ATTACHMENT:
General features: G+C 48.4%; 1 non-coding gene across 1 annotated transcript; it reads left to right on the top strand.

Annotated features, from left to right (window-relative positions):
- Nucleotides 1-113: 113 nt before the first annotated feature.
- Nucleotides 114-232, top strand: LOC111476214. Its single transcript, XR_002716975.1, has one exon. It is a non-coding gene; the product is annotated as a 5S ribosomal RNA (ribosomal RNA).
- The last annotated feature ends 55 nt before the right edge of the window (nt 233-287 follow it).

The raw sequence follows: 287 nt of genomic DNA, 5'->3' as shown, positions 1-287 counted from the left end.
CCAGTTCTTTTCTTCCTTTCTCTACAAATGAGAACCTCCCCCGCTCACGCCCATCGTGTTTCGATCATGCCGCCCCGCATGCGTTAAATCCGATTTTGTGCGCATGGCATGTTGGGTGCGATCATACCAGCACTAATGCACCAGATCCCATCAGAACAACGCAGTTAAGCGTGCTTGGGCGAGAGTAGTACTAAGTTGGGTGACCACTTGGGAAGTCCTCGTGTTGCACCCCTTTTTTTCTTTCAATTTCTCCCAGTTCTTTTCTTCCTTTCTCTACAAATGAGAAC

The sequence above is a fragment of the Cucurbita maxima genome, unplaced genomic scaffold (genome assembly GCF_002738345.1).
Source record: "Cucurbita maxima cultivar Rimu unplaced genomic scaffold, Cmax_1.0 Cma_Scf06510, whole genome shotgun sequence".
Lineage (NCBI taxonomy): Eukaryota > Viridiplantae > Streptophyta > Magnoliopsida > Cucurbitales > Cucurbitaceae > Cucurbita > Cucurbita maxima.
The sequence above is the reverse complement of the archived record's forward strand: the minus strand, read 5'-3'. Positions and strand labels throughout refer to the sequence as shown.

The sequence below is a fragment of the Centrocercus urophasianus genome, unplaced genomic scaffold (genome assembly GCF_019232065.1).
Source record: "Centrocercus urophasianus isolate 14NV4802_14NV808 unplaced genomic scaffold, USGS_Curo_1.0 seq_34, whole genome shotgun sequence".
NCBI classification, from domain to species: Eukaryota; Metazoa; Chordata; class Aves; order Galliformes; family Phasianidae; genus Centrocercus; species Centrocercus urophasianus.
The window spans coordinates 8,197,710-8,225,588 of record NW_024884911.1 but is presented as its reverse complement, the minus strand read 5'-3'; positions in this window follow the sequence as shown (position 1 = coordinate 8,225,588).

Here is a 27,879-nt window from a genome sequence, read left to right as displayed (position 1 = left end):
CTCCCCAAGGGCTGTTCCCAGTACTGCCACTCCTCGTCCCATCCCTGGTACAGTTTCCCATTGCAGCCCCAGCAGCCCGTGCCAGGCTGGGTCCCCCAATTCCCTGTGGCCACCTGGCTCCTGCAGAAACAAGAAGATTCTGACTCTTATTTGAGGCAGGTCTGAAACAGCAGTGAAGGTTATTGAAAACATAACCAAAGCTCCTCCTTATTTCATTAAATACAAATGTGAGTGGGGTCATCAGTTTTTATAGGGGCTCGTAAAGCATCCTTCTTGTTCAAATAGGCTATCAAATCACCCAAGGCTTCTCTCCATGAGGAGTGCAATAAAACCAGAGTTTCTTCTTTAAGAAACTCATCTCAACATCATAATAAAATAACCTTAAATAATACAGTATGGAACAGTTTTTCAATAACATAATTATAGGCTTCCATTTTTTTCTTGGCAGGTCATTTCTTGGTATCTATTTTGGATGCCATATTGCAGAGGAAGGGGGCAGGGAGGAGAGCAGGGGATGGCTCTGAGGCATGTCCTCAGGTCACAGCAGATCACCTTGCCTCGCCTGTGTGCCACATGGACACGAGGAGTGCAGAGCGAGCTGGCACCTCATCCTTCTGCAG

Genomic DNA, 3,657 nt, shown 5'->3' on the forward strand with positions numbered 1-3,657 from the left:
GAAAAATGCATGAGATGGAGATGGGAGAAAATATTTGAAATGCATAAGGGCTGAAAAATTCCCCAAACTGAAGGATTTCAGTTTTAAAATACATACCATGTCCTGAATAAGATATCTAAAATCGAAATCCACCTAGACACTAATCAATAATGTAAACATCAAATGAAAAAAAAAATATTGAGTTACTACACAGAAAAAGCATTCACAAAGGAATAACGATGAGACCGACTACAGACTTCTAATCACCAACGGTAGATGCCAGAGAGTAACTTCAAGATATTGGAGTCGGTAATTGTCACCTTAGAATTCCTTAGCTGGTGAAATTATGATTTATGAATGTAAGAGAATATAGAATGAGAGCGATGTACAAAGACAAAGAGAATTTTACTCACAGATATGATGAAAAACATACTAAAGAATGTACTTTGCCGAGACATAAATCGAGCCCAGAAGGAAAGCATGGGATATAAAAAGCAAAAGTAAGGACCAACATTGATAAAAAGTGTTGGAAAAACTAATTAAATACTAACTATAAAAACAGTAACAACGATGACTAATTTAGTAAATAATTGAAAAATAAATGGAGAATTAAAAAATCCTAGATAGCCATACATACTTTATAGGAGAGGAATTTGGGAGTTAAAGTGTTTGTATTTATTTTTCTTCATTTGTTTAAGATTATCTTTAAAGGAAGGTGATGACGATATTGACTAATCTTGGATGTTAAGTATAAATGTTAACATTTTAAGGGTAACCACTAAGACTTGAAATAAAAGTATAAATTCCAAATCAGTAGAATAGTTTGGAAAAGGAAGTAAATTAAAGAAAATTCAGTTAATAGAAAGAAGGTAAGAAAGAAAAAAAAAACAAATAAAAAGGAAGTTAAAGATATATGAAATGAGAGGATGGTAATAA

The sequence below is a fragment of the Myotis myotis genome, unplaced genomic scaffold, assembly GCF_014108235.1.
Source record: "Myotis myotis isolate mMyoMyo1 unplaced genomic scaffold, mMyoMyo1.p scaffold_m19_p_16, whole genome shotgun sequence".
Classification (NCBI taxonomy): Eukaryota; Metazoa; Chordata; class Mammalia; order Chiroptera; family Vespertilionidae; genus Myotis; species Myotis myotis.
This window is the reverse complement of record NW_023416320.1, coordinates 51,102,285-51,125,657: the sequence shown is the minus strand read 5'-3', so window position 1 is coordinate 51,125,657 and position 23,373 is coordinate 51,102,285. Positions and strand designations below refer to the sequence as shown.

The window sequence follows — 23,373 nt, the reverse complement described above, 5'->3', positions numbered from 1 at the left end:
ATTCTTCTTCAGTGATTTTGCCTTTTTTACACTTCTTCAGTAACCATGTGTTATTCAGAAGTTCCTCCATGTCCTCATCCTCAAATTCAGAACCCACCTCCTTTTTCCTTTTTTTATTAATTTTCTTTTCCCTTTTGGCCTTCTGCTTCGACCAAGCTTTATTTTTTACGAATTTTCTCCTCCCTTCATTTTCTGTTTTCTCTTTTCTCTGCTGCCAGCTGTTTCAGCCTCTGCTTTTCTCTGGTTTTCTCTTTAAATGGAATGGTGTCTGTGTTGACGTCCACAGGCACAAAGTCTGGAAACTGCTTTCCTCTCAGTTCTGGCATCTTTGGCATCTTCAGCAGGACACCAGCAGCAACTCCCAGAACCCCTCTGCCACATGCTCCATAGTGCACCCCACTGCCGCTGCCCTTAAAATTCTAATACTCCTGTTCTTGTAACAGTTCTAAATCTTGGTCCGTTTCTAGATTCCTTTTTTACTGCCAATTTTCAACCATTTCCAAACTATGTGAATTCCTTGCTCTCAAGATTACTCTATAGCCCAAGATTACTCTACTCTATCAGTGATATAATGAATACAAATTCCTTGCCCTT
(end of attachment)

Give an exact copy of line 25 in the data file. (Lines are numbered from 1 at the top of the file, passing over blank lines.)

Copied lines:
ATTCTTCTTCAGTGATTTTGCCTTTTTTACACTTCTTCAGTAACCATGTGTTATTCAGAAGTTCCTCCATGTCCTCATCCTCAAATTCAGAACCCACCTCCTTTTTCCTTTTTTTATTAATTTTCTTTTCCCTTTTGGCCTTCTGCTTCGACCAAGCTTTATTTTTTACGAATTTTCTCCTCCCTTCATTTTCTGTTTTCTCTTTTCTCTGCTGCCAGCTGTTTCAGCCTCTGCTTTTCTCTGGTTTTCTCTTTAAATGGAATGGTGTCTGTGTTGACGTCCACAGGCACAAAGTCTGGAAACTGCTTTCCTCTCAGTTCTGGCATCTTTGGCATCTTCAGCAGGACACCAGCAGCAACTCCCAGAACCCCTCTGCCACATGCTCCATAGTGCACCCCACTGCCGCTGCCCTTAAAATTCTAATACTCCTGTTCTTGTAACAGTTCTAAATCTTGGTCCGTTTCTAGATTCCTTTTTTACTGCCAATTTTCAACCATTTCCAAACTATGTGAATTCCTTGCTCTCAAGATTACTCTATAGCCCAAGATTACTCTACTCTATCAGTGATATAATGAATACAAATTCCTTGCCCTT